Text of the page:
Intel’s AppUp Expands with Focus on Ultrabooks

Posted on 28 September 2011 by

Echoing what we reported a few days ago is the official announcement that AppUp, the Intel-funded app store for Meego, Windows and Tizen will expand its product focus out to all PCs. Originally Intel had a keen eye on the Atom ecosystem for AppUp but by moving to support HTML5 apps, they think that all PC platforms could benefit.


Peter Biddle who heads-up the AppUp project at Intel had this to say in a blog post introducing the AppUp Elements conference in Seattle.

“Today we disclosed the expansion of the Intel AppUp program to support all PCs with a special focus on the new class of super-slim PCs known as UltrabooksTM. Intel expects as much as 40% of the worldwide laptop market next year to be captured by Ultrabooks, and with fast processors coupled with slick designs this is clearly another massive market for developers.”

There is no doubt space for an application store for Ultrabooks as they become more lighter, more personal, more available and with the introduction of Windows 8, more dynamic but we wonder just what HTML5 apps would make a successful showing on the Ultrabook platform when one of the key features of Ultrabooks are that they offer a full desktop-like experience for full-fat native apps. Snacking apps could be covered by Windows 8 Metro store, also an HTML5 channel.

Some opportunities come to mind though.

  • Remember crapware? Wouldn’t it be easier if it was delivered through a channel that could enable instant purchase? Bundles of apps could be installed and, importantly, removed at the click of a button. Turn crapware into friendlyware!
  • There’s also the native Windows channel. AppUp isn’t just about HTML5. Angry Birds is a great experience through AppUp as are a number of other top-tier titles that are clearly optimised for Windows and X86
  • If developers do see AppUp going out pre-installed and Ultrabooks reach 40% of the market, a cool 100 million devices, there’s a stimulus there.
  • As HTML5 evolves, we could see high-end software being written. On that note I want to highlight that Intel were very proudly showing off their HTML5 acceleration techniques for Ivy Bridge at IDF this year. Could Ultrabooks be the first platform to bring a real performance kick to HTML5?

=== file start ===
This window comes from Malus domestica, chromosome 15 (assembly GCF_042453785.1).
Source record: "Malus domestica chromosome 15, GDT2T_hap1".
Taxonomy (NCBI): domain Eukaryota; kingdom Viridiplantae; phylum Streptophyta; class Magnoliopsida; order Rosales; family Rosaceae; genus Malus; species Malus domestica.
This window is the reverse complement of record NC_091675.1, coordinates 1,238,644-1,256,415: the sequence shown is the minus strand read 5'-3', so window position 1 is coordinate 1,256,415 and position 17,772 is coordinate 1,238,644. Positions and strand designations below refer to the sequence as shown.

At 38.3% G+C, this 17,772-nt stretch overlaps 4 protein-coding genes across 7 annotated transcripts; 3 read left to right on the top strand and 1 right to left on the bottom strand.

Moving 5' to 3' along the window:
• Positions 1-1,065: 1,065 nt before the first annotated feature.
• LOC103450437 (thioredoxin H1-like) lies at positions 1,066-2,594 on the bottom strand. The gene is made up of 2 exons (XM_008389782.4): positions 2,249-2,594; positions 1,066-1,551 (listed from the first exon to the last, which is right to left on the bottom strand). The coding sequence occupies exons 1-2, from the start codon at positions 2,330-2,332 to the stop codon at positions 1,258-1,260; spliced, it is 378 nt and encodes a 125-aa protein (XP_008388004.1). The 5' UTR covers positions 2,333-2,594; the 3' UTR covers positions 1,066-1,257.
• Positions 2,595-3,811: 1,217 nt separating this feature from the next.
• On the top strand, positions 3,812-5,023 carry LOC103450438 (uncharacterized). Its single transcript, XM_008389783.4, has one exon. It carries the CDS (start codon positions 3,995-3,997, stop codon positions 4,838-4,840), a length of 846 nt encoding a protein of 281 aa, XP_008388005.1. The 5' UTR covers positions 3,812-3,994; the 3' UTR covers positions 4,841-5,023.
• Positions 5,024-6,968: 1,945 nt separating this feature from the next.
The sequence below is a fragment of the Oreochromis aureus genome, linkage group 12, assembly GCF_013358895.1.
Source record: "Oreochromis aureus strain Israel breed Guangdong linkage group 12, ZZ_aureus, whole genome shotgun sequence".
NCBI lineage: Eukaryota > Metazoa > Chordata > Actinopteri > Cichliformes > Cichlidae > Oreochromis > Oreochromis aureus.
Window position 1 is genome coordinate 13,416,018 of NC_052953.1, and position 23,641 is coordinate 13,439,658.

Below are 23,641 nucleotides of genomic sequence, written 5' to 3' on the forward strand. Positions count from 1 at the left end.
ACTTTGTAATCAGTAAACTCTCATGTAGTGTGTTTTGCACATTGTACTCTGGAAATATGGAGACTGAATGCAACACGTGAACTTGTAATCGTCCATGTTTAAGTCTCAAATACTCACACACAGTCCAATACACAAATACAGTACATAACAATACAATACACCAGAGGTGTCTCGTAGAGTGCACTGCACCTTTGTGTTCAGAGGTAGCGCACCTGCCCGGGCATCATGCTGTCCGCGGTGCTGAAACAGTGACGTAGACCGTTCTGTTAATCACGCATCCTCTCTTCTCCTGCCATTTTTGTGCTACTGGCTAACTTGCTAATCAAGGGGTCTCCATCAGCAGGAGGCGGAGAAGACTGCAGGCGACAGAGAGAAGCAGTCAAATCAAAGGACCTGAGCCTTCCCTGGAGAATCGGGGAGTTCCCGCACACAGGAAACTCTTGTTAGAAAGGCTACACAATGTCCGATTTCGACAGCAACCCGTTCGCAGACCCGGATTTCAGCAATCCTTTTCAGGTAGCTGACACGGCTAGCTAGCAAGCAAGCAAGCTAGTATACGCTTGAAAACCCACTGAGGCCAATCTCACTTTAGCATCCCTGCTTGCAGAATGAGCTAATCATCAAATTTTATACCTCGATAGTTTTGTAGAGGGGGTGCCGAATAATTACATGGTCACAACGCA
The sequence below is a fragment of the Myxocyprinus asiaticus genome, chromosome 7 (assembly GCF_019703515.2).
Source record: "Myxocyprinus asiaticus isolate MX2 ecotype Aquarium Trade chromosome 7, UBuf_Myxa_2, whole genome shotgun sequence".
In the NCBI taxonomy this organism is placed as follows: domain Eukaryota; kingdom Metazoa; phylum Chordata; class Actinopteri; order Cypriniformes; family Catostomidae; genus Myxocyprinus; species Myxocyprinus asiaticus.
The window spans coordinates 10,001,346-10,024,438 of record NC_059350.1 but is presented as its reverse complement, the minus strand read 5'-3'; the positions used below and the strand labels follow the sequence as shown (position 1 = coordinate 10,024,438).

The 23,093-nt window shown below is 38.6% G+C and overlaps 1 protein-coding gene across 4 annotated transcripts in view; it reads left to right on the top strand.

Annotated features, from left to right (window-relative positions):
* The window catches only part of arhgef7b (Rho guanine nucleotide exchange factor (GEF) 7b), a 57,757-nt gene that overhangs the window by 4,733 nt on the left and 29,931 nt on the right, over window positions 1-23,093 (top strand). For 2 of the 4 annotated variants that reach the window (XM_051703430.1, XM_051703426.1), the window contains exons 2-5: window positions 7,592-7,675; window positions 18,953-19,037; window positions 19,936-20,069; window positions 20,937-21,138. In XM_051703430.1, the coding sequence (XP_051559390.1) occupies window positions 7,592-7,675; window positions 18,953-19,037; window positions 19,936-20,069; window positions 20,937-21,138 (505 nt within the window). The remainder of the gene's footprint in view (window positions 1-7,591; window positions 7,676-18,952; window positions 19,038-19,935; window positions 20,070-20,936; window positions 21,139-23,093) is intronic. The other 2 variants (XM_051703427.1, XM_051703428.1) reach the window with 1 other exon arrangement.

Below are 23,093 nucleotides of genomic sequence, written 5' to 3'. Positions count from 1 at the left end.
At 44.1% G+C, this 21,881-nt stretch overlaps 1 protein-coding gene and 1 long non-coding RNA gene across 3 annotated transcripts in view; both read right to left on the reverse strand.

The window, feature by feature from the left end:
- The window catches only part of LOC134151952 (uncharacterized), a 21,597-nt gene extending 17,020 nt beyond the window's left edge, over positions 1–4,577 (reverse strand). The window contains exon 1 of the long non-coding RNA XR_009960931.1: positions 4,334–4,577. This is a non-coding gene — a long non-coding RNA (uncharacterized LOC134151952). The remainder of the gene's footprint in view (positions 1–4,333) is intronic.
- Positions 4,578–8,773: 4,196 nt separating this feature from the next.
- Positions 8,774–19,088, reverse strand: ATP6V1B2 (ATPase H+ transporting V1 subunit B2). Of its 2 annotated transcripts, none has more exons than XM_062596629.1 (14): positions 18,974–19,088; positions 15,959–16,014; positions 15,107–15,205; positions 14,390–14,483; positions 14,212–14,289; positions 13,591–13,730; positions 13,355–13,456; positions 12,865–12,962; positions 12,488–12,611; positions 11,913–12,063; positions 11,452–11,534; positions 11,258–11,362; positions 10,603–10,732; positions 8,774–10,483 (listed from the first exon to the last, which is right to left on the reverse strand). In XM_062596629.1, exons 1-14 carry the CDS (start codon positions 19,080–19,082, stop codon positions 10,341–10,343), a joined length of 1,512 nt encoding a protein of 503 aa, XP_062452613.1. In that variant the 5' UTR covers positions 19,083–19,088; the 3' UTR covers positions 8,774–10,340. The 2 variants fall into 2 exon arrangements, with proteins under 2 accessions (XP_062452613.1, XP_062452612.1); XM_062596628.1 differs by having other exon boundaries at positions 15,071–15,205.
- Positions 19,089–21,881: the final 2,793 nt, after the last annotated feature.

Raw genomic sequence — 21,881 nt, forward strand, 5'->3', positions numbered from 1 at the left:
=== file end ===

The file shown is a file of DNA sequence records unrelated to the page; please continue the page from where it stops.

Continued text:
• HTML5 does allow mobile apps (AppUp will be offered for mobile devices) to migrate to the desktop. In the world of social networking apps where the mobile version often gets the best features first, that’s a good thing.

With Windows Metro and the Google Chrome app store also likely to be fighting for your credit cards, it isn’t going to be easy for AppUp but it’s an opportunity they can’t pass-up. If it works, it’s will be a great value-add for all types of PC.

AppUp is already available for Windows here.

The Ultrabook session at Intel AppUp Elements conference is up shortly after the time of this post. Updates will appear below.

Update from the Elements Conference Ultrabook overview:

There wasnt much in the first of the two Ultrabook presentations at Intel AppUp Elements but thanks to Sascha Pallenberg, reporting from Elements for Netbooknews, we got a copy of the slides and have two that are of interest.

The first, (click to view) shows a nice summary of ‘why.’ More interesting is the title. ‘Business and Consumer.’ There are two target markets but in many cases, these will overlap. It’s about using one device for your personal timeline, regardless of whether you are working or not.


The second slide of interest shows the Ultrabook vision. I haven’t seen Intel be this open about the future plans for Ultrabooks until now.

Again, click to enlarge and see the mention of touch, tablet and a minimum 12hr battery life. Reduction of connectors and sensors also feature. Timeline: Unknown but it feels like a Haswell target.

Feedback welcome below.

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